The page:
So, in 1993 and 1994, I wrote and published two Jake Logan westerns. Slocum and the Nightriders (#174) was about the hero getting caught in the middle of a range war between a poor rancher and a dastardly cattle baron. Slocum and the Gold Slaves (#187) took a departure from the usual western setting, having Slocum drugged and abducted during a whorehouse tryst and ending up in a glory-hole in Alaska, digging for gold with a team of similarly shanghaied prisoners. I must admit, figuring out the three sex scenes for Gold Slaves was a bit tricky. Slocum is abducted immediately after a whore-hopping scene and ends up slinging a pick in the frigid depths of the gold mind. So how in the world is he going to get lucky, in a mine full of men, with nary a frolicsome harlot in a five hundred mile radius? That's where Blake Duboise entered the picture; a  stage actress who masqueraded as a man to locate her father, a prospector that owned the Glory Hole, but had mysteriously disappeared. After being captured, she was subjected to manual labor, before her true gender was discovered by Slocum. Believe you me... it took some nimble acrobatics on their part to get it on amongst ice cold boulders with their ankles chained securely together. But where there's a will, there's a way, I reckon. 

One other thing that I included in both Jake Logan novels, was my last name somewhere in the storyline (that youthful pride rearing it's ugly head again). In Nightriders it was rancher George Kelly and his voluptuous nymphomaniac of a daughter, Prissy. While in Gold Slaves the one who abducted John Slocum and spirited him away to the Glory Hole was none other than the legendary slave-trader Shanghai Kelly himself.

So, I wrote the two Jake Logans. It took me a mere two weeks to complete each novel and, afterward, I collected a cool five-grand for each. I began brainstorming further Slocum adventures, figuring I was going to turn that gig into a lucrative side career... and, in the process, start eating sirloin steak instead of Raman noodles. Then, suddenly and most unexpectedly, it all came to a halt. Berkley decided to end the Jake Logan series for an indefinite period of time. Discouraged, I went back to my horror writing and left the adult-western genre behind. Six months later, they decided to bring Jake Logan back, but despite my intentions to return to the series they had already hired another writer to fill the vacant spot, leaving me out of the picture.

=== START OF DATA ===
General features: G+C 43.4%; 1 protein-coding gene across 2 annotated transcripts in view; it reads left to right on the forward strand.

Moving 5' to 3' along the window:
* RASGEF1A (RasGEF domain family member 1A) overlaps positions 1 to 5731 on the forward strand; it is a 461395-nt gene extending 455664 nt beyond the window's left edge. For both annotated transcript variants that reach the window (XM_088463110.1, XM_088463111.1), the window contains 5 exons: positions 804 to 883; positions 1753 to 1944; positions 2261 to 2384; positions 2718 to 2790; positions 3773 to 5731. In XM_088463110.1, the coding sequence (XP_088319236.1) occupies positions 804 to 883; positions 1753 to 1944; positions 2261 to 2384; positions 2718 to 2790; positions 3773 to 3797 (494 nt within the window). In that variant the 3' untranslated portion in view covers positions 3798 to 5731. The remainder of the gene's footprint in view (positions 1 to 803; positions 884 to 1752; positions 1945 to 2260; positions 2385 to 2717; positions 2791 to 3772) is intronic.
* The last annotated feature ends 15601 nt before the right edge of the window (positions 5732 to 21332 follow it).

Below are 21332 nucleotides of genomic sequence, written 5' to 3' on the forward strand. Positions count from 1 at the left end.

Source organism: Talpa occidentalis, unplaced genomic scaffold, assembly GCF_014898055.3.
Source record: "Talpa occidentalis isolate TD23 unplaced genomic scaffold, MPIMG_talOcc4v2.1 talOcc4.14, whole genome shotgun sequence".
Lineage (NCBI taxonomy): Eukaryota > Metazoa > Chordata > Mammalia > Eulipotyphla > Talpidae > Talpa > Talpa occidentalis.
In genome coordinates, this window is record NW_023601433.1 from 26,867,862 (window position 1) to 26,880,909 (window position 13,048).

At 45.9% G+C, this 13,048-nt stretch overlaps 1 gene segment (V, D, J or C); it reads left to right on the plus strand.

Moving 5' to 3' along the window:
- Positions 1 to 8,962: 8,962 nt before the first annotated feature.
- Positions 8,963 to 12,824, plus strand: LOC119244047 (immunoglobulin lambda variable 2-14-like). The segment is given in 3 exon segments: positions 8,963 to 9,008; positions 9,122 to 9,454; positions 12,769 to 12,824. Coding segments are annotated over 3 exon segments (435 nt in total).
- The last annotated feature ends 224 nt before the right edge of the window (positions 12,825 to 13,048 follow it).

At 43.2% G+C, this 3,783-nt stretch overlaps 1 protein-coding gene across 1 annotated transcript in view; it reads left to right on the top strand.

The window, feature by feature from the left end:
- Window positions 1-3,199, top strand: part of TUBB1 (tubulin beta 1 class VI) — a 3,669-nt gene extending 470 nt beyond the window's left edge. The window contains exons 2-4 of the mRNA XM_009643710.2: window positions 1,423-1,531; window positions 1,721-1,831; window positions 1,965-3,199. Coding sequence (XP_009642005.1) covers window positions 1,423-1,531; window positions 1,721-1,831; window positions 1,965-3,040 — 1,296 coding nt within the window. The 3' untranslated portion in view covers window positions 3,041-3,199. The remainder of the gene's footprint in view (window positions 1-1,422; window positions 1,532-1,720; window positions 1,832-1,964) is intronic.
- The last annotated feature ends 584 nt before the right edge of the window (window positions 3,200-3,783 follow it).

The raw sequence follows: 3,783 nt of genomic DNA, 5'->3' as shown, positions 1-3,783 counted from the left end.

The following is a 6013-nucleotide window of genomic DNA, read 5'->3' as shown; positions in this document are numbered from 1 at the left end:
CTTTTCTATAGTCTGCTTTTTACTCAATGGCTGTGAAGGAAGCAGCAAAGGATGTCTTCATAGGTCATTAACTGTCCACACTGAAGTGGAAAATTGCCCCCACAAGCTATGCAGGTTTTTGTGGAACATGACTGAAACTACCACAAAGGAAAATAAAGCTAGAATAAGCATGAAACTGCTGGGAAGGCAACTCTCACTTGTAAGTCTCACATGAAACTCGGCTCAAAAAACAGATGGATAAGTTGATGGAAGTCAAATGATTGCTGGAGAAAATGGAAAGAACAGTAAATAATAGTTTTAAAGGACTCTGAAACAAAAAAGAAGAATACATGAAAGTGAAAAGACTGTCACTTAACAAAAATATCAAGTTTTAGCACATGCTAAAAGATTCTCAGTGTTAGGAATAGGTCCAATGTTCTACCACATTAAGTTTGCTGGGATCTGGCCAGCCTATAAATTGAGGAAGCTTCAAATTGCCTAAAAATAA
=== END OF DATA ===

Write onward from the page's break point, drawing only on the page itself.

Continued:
I reckon I can't complain. I got ten-grand out of the gig, as well some much-need writing experience and some valuable lessons in big name mid-list publishing and contract clauses and stipulations. Wikipedia has me listed as one of the Jake Logan writers and you can find Nightriders and Gold Slaves in used bookstores and listed on eBay every now and then.

So, if you like your western adventures with a little raunchy action peppered throughout the cliff-hanger chapters, you might want to search out the two I had the opportunity... and, yes, pleasure.. to pen. And if you want to sit, naked, in your armchair late at night, wearing only boots, chaps, and a Stetson, flipping feverishly to the naughty parts... well, more power to you, partner. 

Monday, February 25, 2019

A Dark Journey into FEAR

Join me for a March reading of my epic novel of Southern Horror at Goodreads

We're going on a journey in the month of March... you and I. Will it be a fun journey, you ask? One full of adventure and thrills? A place unlike any we've ever set foot in before?

Oh, yes. Most definitely. And one chocked full of nasty critters and nightmares, to boot.

You are invited to join me at Goodreads during the month of March for a  journey into the darkest and most dangerous territory south of the Mason-Dixon line. The Horror Aficionados group at Goodreads have honored me as a Guest Author this coming month and the reading selection we have selected is my epic novel of Southern-fried horror, FEAR. Those participating in the group read will have Ol' Ron at their beckon call, to answer questions about the novel, the writing and inspiration process behind it, as well as anything else y 'all want to know. And to make the journey easier, I'm putting the price of the e-book of FEAR down to only 99 cents throughout the month of March. Where else can you get a mini-vacation -- albeit in the dark and evil providence of Fear County -- for less than a buck?

To join the Horror Aficionados,  simply head on over to Goodreads . If you're new to GR, register for an account and login. If you you're a Goodreads veteran, join the Horror Aficionados community, where everything horror and dark fantasy (books, movies, television, audio, etc.) is on the menu. Then join us for information and interaction on my Guest Author thread. I'm all fired up and ready to answer questions about FEAR, the legend of Fear County, the cast of characters, and whatever else crosses your mind.

And, as an added bonus, the e-book of FEAR includes the Fear County-based novella, "The Seedling". For those folks who read along in the Zebra, Pinnacle, or Sinister Grin paperback editions (which doesn't have the novella), I will be posting the novella in its entirety on Ronald

So make a point to join me and the Horror Aficionados in the balmy month of March for the reading and discussion of FEAR. I'll be waiting for you at the sunny side of the Fear County line... along with Jeb, Sam, Roscoe Ledbetter, and Ol' Buckshot. We're off to see the Granny Woman, with miles of monsters and menace betwixt us! 

Friday, February 22, 2019



Time stands still for no one...